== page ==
• expressed emotion;
  • life events;
  • personality;
  • psychosocial treatment;
  • reward sensitivity;
  • risk factors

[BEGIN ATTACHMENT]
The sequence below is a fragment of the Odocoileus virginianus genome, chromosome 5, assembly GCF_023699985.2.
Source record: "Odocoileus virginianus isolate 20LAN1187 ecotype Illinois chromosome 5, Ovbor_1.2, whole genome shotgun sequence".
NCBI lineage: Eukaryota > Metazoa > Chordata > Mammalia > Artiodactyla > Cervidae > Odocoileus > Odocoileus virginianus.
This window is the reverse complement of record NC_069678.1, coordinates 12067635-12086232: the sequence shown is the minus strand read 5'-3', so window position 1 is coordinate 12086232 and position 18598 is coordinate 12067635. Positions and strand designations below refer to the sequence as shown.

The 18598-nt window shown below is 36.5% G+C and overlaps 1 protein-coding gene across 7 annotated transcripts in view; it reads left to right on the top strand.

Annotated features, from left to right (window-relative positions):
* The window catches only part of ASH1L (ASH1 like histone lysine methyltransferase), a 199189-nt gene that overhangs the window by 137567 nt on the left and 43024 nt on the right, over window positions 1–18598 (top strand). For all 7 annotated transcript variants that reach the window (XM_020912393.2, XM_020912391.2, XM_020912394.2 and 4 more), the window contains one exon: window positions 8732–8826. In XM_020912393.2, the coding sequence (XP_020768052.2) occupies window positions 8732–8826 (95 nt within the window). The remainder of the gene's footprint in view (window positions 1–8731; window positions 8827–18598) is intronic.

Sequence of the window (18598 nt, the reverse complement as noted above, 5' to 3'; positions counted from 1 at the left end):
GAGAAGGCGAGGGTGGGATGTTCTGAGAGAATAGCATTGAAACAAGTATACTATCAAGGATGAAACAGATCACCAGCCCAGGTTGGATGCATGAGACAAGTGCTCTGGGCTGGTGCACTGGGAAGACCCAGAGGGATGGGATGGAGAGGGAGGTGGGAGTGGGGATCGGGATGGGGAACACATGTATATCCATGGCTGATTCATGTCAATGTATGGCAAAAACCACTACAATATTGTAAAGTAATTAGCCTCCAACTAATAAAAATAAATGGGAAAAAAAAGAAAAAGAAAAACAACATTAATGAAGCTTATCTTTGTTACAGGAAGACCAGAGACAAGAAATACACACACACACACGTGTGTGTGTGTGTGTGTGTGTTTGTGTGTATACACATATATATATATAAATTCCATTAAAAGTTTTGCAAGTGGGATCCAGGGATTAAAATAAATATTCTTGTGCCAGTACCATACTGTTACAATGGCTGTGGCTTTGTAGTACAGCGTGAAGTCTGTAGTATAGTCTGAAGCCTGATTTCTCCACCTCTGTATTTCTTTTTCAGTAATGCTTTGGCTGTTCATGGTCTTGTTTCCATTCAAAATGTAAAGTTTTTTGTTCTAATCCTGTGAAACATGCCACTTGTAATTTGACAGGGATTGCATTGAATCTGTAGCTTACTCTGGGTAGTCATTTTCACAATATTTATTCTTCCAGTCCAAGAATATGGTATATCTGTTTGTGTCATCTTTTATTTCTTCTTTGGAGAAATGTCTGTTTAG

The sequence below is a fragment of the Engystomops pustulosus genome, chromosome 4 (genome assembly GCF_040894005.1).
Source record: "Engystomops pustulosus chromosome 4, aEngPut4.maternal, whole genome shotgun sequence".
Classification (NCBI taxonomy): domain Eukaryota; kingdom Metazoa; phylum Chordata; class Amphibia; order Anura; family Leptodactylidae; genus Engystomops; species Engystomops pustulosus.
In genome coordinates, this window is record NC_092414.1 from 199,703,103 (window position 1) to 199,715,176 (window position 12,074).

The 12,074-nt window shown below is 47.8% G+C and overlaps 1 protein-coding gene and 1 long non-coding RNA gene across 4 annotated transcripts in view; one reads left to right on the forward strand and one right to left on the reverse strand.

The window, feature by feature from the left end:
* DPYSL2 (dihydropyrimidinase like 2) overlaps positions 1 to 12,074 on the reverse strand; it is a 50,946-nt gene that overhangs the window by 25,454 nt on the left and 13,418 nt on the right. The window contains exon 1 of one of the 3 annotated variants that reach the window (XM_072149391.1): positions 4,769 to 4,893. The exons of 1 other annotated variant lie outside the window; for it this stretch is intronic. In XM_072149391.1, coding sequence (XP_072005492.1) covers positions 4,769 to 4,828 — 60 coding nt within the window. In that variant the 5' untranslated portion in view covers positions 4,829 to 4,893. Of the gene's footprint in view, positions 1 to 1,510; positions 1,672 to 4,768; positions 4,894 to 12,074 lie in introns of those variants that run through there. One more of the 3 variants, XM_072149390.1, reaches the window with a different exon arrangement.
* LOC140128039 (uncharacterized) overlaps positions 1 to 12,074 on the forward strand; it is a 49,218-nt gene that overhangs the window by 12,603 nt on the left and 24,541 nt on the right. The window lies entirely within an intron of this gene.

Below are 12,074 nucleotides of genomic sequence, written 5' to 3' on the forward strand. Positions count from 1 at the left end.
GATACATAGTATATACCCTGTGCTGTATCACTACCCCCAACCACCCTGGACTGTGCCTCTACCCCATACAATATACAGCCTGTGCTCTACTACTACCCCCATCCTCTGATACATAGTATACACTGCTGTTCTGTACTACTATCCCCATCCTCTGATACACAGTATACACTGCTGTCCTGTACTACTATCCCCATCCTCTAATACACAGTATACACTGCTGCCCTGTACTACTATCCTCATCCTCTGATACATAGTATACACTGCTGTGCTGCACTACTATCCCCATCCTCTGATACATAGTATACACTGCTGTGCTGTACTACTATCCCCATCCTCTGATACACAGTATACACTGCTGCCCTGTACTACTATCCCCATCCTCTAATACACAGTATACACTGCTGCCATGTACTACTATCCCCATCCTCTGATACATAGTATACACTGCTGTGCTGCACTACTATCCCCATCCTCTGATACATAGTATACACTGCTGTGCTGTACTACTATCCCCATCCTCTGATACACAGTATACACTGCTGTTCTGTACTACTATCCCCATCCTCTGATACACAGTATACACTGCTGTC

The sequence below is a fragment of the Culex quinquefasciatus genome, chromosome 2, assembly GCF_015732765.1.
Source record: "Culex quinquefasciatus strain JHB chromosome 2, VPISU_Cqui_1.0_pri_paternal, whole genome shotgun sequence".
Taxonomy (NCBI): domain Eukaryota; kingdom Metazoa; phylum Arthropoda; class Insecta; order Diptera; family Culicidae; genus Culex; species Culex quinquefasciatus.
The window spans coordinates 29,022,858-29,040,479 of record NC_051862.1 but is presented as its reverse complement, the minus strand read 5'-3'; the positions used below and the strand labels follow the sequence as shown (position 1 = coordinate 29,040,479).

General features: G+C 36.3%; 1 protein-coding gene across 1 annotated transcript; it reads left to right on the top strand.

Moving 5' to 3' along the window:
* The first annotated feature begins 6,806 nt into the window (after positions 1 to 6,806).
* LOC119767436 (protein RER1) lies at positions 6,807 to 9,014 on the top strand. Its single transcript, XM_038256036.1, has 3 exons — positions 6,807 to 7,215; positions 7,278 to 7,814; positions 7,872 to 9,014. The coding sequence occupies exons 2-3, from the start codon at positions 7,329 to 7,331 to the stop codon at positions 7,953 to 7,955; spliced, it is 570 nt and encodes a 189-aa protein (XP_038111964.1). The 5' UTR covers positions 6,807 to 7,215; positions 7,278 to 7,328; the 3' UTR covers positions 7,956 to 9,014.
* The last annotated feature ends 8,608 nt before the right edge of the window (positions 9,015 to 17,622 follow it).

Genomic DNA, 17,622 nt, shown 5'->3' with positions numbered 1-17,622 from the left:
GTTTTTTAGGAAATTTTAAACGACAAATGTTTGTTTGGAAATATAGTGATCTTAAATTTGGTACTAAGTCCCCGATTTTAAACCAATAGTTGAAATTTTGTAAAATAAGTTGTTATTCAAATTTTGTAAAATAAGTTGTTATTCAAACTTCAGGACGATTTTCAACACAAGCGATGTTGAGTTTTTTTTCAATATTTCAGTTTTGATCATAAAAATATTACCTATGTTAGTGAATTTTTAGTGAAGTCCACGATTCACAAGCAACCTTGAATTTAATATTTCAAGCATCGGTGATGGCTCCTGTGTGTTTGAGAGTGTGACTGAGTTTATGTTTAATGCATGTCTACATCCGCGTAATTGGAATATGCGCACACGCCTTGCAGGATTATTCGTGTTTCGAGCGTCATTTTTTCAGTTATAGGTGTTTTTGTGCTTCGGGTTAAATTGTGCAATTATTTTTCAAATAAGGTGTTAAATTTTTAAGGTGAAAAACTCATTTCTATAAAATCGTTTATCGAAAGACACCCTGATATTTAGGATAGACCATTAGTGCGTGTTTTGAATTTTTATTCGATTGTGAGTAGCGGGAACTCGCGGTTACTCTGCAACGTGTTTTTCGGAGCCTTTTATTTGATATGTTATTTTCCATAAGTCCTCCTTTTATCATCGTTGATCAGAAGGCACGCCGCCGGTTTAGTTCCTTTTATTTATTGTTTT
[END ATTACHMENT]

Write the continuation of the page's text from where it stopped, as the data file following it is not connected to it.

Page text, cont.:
This article reviews the role of social factors, notably life events and family relationships, in the course of bipolar illness in adults and youth. We also discuss psychological variables that help explain the vulnerability of bipolar patients to social environments, including personality factors (e.g., neuroticism), reward sensitivity, and difficulty with the accurate perception of facial emotions. Bipolar patients are highly sensitive to reward, and excessive goal pursuit after goal-attainment events may be one pathway to mania. Negative life events predict depressive symptoms, as do levels of familial expressed emotion. Psychosocial interventions can speed recoveries from episodes and delay recurrences over one- to two-year intervals. Future research should examine the nature of vulnerability/stress interactions at different phases of development, and the role of psychosocial interventions in altering these processes.